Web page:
A History of the County of Lancaster: Volume 5. Originally published by Victoria County History, London, 1911.
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Eggewrthe, 1212; Egewurth, 1221; Egeword and Eggeword, 1292; Eggeworth, 1292, and usually; Eggeswrth, 1277, 1292.
Edgeworth village lies in the extreme southern corner of its township between Bradshaw Brook, here expanded artificially to form a reservoir, and Quarlton Brook. The ground from this point rises continuously from 690 ft. or less till over 1,250 ft. is reached on the border of Musbury, the watershed being the boundary between the parishes of Bolton and Bury. In the northern part of the township is Broadhead, and here the surface again rises from Bradshaw Brook until a height of 1,100 ft. is attained at the boundary. The area is 2,924½ acres. The population of Edgeworth, Entwisle, and Quarlton was 2,518 in 1901.
The principal road is that from Bury to Blackburn, passing north-west through the western part of the township.
The land is chiefly in pasture. There is a cotton mill, and a stone quarry is worked.
The Children's Home, established in 1872, is situated high up on the hill-side, more than a mile to the north of Edgeworth village.
In 1898 the township or civil parish of Edgeworth was extended to include Entwisle and Quarlton also, and at the same time, for local government purposes, Edgeworth was added to the Turton Urban District. (fn. 1)
There were thirty-eight hearths liable to be taxed in 1666, but no house had as many as six hearths. (fn. 2)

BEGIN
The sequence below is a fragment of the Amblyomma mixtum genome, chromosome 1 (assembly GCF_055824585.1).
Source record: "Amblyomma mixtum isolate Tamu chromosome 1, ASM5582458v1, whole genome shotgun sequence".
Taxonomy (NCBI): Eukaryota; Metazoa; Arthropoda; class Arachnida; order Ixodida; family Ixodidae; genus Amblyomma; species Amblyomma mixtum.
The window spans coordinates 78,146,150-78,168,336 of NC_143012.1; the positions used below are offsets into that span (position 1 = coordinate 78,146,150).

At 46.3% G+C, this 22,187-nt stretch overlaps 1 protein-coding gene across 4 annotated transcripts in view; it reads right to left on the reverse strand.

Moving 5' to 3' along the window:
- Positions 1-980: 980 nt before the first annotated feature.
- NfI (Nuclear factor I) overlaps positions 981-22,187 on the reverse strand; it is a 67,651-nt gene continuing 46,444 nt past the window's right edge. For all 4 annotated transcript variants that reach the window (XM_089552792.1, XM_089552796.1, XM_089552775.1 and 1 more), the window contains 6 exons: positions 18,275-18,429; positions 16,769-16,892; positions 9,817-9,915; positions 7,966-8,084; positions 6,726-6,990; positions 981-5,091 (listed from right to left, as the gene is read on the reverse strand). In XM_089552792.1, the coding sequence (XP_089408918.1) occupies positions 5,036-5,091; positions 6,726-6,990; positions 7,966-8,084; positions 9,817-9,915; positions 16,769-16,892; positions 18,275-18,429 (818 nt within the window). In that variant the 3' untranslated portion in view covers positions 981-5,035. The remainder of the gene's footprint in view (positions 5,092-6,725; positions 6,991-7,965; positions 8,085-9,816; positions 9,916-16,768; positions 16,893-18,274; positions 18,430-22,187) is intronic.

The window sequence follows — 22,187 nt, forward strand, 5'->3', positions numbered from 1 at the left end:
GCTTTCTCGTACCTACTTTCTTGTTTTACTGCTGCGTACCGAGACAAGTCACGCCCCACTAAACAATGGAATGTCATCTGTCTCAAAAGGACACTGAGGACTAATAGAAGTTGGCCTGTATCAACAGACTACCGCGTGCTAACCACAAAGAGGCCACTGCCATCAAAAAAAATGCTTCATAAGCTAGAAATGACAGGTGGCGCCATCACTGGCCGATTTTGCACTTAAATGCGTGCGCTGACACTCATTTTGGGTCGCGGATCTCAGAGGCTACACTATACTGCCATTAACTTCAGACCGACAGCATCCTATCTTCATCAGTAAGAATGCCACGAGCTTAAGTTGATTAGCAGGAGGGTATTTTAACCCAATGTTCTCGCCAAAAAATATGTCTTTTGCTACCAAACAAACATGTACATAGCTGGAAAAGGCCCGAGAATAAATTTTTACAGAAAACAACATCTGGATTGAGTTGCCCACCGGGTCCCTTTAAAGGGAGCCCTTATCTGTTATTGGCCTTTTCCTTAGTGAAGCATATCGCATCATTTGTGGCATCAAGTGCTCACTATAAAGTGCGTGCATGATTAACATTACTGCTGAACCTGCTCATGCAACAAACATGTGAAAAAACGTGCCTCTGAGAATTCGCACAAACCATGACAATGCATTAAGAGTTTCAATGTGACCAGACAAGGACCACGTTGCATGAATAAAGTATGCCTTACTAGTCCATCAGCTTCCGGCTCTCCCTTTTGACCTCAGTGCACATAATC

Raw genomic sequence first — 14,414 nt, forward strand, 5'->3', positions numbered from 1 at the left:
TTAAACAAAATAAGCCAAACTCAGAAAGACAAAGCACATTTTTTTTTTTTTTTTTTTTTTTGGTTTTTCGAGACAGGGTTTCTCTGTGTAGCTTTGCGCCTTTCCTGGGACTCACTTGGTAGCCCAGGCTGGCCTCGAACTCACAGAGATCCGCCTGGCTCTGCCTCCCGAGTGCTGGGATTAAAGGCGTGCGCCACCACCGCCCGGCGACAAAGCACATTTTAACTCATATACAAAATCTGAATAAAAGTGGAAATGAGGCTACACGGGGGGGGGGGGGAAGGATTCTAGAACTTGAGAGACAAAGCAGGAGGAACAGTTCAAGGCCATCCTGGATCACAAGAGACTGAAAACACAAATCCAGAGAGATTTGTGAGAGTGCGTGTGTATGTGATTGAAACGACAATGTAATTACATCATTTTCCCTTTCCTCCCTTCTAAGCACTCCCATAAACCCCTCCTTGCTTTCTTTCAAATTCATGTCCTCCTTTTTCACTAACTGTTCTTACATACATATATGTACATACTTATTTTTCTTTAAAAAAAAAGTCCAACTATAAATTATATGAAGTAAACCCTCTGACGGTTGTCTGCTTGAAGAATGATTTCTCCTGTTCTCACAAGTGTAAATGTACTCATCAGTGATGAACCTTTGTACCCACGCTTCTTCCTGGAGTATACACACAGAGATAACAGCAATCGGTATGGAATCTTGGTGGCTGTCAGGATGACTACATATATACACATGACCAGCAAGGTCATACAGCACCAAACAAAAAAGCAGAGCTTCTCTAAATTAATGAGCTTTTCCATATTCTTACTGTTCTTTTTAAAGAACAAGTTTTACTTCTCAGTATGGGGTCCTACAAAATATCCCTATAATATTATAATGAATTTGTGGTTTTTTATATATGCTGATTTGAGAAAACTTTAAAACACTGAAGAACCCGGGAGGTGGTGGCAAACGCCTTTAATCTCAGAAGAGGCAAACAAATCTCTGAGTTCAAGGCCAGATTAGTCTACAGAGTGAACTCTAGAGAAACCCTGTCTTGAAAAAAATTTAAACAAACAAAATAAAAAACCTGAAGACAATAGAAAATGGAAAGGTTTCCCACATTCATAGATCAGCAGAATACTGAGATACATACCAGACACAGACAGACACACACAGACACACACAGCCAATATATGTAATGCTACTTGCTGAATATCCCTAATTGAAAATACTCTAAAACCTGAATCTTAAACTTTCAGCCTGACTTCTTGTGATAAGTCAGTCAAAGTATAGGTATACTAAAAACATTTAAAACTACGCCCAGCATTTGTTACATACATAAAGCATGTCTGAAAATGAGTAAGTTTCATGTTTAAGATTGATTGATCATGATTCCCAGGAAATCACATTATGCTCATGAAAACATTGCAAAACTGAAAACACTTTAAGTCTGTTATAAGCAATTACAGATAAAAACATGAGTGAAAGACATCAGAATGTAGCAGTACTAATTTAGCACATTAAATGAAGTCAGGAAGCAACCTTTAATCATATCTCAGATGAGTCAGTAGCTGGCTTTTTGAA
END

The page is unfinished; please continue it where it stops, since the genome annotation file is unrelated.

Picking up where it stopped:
The manor of EDGEWORTH was in 1212 held of the king in thegnage by William de Radcliffe of Radcliffe; it then included Entwisle and Quarlton, and was assessed as one plough-land, the annual service being a rent of 10s. (fn. 3) Within a century it had been granted to the Traffords of Trafford, (fn. 4) and was held by them as the twelfth part of a knight's fee. In 1589 it was sold to Nicholas Mosley, (fn. 5) who in 1598 sold it to Richard Orrell and Alexander Bradshaw; (fn. 6) shortly afterwards Edgeworth as a manor disappears from the records. (fn. 7)
Among the landowners named from time to time in pleadings, &c, are the Edgeworths, (fn. 8) Bartons of Smithills, (fn. 9) Asshawes, (fn. 10) Entwisles, (fn. 11) and others. (fn. 12) The land was divided into a number of small tenements. (fn. 13)
At Whowell's Farm, near the northern boundary, dwelt the executioner of Lord Derby in 1651. (fn. 14)
The moor was inclosed in 1797. (fn. 15)
Church of England services are held in the schoolroom. The Wesleyan Methodists have a chapel, built in 1863. The Congregationalists' first chapel was erected in 1822, and replaced by the present one in 1867. (fn. 16)